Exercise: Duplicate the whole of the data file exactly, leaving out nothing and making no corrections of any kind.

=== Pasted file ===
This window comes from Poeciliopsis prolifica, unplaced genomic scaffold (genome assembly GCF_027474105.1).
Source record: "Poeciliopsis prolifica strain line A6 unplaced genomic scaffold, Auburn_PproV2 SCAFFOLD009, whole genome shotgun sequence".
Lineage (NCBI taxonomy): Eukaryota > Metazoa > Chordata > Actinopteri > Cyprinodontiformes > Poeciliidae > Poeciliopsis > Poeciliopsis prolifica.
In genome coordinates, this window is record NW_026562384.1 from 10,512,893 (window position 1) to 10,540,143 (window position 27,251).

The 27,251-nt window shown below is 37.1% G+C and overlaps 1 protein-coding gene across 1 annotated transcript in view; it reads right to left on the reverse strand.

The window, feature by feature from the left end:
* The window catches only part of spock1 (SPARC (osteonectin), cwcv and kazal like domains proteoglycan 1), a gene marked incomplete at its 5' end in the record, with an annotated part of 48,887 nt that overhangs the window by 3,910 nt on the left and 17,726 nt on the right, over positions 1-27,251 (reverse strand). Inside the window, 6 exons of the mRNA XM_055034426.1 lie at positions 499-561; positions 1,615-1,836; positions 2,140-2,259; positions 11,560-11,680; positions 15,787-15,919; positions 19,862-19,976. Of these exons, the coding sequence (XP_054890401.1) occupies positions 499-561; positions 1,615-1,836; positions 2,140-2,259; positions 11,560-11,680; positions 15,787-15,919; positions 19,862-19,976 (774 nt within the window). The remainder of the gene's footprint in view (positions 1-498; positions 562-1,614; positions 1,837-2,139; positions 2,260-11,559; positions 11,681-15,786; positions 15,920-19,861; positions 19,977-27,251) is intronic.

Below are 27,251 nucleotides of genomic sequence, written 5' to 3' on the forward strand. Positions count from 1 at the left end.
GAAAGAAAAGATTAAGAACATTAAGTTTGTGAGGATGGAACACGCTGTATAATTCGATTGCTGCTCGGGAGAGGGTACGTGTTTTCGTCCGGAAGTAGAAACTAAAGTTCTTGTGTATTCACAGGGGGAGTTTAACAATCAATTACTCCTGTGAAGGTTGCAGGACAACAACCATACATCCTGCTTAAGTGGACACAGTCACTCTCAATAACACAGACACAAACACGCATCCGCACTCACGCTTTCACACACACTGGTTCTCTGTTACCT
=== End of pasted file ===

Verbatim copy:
This window comes from Poeciliopsis prolifica, unplaced genomic scaffold (genome assembly GCF_027474105.1).
Source record: "Poeciliopsis prolifica strain line A6 unplaced genomic scaffold, Auburn_PproV2 SCAFFOLD009, whole genome shotgun sequence".
Lineage (NCBI taxonomy): Eukaryota > Metazoa > Chordata > Actinopteri > Cyprinodontiformes > Poeciliidae > Poeciliopsis > Poeciliopsis prolifica.
In genome coordinates, this window is record NW_026562384.1 from 10,512,893 (window position 1) to 10,540,143 (window position 27,251).

The 27,251-nt window shown below is 37.1% G+C and overlaps 1 protein-coding gene across 1 annotated transcript in view; it reads right to left on the reverse strand.

The window, feature by feature from the left end:
* The window catches only part of spock1 (SPARC (osteonectin), cwcv and kazal like domains proteoglycan 1), a gene marked incomplete at its 5' end in the record, with an annotated part of 48,887 nt that overhangs the window by 3,910 nt on the left and 17,726 nt on the right, over positions 1-27,251 (reverse strand). Inside the window, 6 exons of the mRNA XM_055034426.1 lie at positions 499-561; positions 1,615-1,836; positions 2,140-2,259; positions 11,560-11,680; positions 15,787-15,919; positions 19,862-19,976. Of these exons, the coding sequence (XP_054890401.1) occupies positions 499-561; positions 1,615-1,836; positions 2,140-2,259; positions 11,560-11,680; positions 15,787-15,919; positions 19,862-19,976 (774 nt within the window). The remainder of the gene's footprint in view (positions 1-498; positions 562-1,614; positions 1,837-2,139; positions 2,260-11,559; positions 11,681-15,786; positions 15,920-19,861; positions 19,977-27,251) is intronic.

Below are 27,251 nucleotides of genomic sequence, written 5' to 3' on the forward strand. Positions count from 1 at the left end.
GAAAGAAAAGATTAAGAACATTAAGTTTGTGAGGATGGAACACGCTGTATAATTCGATTGCTGCTCGGGAGAGGGTACGTGTTTTCGTCCGGAAGTAGAAACTAAAGTTCTTGTGTATTCACAGGGGGAGTTTAACAATCAATTACTCCTGTGAAGGTTGCAGGACAACAACCATACATCCTGCTTAAGTGGACACAGTCACTCTCAATAACACAGACACAAACACGCATCCGCACTCACGCTTTCACACACACTGGTTCTCTGTTACCT